It’s not news that Frame.io has been pioneering camera-to-cloud (C2C) workflows. However, one of the newsworthy integrations announced last week was the addition C2C capabilities for iPhone and Android users with the Filmic Pro camera application. The update already popped up in your Filmic Pro settings if you’ve kept the app current. Frame’s C2C feature requires Filmic’s Cinematographer Kit (an in-app purchase), and a Frame.io Pro or Adobe Creative Cloud account.
Professional filming with iPhones has become common in many market sectors for both primary and secondary videography. The Filmic Pro/C2C workflow can prove worthwhile when fast turnaround and remote access become factors in your production.
Understanding the Filmic Pro C2C integration
Filmic Pro’s C2C integration is a little different than Frame’s other camera-to-cloud workflows, which are tied to Teradek devices. In those situations, the live video stream from the camera is simultaneously encoded into a low-res proxy file by the Teradek device. High-res OCF (original camera files) media is stored on the camera card and the proxies on the Teradek. The proxies are uploaded to Frame. There is some latency in triggering the proxy generation, so start and end times do not match perfectly between the OCF media and the proxies. Accurate relinks between file versions are made possible by common timecode.
An Android phone or iPhone does not require any extra hardware to handle the proxy creation or uploading. Filmic Pro encodes the proxy file after the recording is stopped, not simultaneously. Both high and low-res files are stored on the phone within Filmic’s clip library and have identical lengths and start/stop times. Filmic Pro won’t add a timecode track in this mode, so all files start from zero, albeit with unique file names. If you are shooting with multiple iPhones or double-system sound, then be sure to slate the clips so the editor can sync the files.
Testing the workflow
I have an iPhone SE and the software, so it was time to run some workflow tests in a hypothetical scenario. Here’s the premise – three members of the production team (in reality, me, of course), all located in different cities. The videographer is on site. The producer is in another city and he’s going to turn around a quick cut for story content. The editor is in yet a third location and he’ll conform the high-res camera files, add effects, graphics, color correction, and finish the mix to deliver the final product.
We now have the latest machine in the transition to Apple’s Arm-based SoC M1 processor – the new 24” M1 iMac. This is the same integrated chip used in the other M1 machines – the laptops and the Mac mini. Apple launched it with a bouquet of seven colors, harkening back to the original Bondi iMacs. Of course, the iMac itself is the natural descendant of the first Mac. Along with color options, there are color-coordinated accessories, including the mouse and a new round-edge keyboard with Touch ID.
This is the first in what is presumably a line of several new iMacs. It’s targeted at consumers; however, the M1 Macs have proven to be more than capable enough for editing, especially with Apple Final Cut Pro. This model has a 24” screen and is 11.5mm thick. That’s only slightly thicker than the 12.9” iPad Pro! It replaces the former 21” model. With slimmer bezels you get 4.5K Retina resolution in similar screen real estate to the older model. There’s an upgraded audio system (mics, speakers, and Dolby Atmos support) and a 1080p camera. According to Apple, the M1 iMac will also drive an external 6K Pro Display XDR.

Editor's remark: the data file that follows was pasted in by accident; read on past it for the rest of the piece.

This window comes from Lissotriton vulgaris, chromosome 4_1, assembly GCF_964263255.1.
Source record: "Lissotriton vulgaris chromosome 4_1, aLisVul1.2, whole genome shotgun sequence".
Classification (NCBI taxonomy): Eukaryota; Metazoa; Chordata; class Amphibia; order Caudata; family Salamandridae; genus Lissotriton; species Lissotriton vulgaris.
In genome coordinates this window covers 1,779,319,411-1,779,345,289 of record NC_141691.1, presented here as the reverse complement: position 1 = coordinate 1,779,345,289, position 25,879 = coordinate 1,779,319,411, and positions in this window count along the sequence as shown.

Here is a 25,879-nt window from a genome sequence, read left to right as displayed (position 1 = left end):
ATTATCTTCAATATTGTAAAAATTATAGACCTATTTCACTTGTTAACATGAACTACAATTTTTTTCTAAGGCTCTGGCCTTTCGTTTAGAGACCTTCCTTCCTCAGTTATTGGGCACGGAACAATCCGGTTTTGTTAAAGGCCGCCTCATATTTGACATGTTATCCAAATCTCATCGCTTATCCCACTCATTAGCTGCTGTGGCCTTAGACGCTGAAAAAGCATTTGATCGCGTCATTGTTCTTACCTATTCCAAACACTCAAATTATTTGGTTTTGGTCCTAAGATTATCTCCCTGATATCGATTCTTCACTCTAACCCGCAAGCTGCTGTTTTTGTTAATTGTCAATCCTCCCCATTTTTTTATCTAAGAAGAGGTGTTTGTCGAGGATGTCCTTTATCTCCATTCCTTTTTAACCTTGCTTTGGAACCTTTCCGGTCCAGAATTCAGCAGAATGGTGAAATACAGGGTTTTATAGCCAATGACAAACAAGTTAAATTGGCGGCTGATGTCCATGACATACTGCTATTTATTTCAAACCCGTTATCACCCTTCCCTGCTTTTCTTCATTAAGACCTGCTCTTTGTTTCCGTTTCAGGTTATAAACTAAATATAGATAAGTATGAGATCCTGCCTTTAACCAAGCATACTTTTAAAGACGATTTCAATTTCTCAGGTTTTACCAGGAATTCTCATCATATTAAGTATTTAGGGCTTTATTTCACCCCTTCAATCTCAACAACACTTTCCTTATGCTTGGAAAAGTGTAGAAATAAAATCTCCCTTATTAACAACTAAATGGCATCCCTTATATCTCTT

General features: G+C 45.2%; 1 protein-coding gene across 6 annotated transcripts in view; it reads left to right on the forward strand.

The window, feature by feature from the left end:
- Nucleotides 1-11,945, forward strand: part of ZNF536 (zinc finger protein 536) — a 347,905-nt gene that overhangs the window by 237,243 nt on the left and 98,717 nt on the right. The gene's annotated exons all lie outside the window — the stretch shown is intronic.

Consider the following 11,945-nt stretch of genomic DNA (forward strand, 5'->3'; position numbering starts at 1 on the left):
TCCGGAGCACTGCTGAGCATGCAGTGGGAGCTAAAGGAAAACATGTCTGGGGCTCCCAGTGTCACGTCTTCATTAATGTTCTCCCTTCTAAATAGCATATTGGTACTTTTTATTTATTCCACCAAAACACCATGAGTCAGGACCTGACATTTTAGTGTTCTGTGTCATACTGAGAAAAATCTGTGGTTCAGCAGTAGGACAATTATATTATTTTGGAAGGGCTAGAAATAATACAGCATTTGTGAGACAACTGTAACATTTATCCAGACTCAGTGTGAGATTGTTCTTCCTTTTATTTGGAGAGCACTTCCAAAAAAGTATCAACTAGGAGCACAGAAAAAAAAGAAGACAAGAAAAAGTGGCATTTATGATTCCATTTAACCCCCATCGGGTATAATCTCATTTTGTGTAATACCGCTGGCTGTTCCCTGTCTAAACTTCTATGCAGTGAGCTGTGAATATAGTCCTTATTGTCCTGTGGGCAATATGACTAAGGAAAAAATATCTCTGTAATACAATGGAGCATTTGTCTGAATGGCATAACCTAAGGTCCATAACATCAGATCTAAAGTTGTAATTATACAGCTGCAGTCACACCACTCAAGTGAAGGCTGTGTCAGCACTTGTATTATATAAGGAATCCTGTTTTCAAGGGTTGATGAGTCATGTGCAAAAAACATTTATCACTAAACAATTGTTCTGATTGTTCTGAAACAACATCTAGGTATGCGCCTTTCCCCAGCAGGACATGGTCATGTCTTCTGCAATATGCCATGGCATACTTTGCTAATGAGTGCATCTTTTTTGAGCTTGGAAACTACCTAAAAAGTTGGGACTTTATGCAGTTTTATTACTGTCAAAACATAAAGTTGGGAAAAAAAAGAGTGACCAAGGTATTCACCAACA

An interesting design choice is the return of the puck-like power adapter. This enables a magnetic power plug, a la the older MagSafe plugs. Ethernet connects to the adapter, instead of the back of the iMac. Personally, I feel this is a poor design choice. I had to deal with those on Apple displays over the years and have been more than happy not to have them on the Intel iMacs. I’d rather see a slightly thicker iMac design without the adapter. Although, many do like this design, because the ultra-slim design has a cool factor. I can also appreciate that Apple designers wanted to get rid of the bump at the back of the iMac. It just seems to me that there might have been a middle ground that didn’t require the puck and would be equally as stunning. Either way, it’s certainly not a showstopper.
These new iMacs become available in the second half of May, but special configurations have not yet been listed on the pricing page. If predictions are correct, then later this year Apple will likely release a more powerful iMac, featuring the next iteration of M-series chip. M1X, M2, other name – who knows? Obviously this will include a larger screen (27”, 30”, 32”?), but given the additional of XDR technology to the iPad Pro, one now has to wonder whether such an iMac would also include an XDR screen. Since the iMac color scheme no longer includes space gray, will the more advanced iMac be offered in space gray? And would such a model be called iMac Pro again or maybe iMac XDR? All just speculation at this point.
The iPad Pro’s A-series processor has now been upgraded to an M1 chip. Since these were already cousins, it’s not really clear to me what the performance difference will be. Apple speaks of huge gains in performance, but it’s not clear what those comparisons are based on. There are a number of enhancements, like 5G and the 12MP ultra wide camera, but I’ll focus on two production-related upgrades.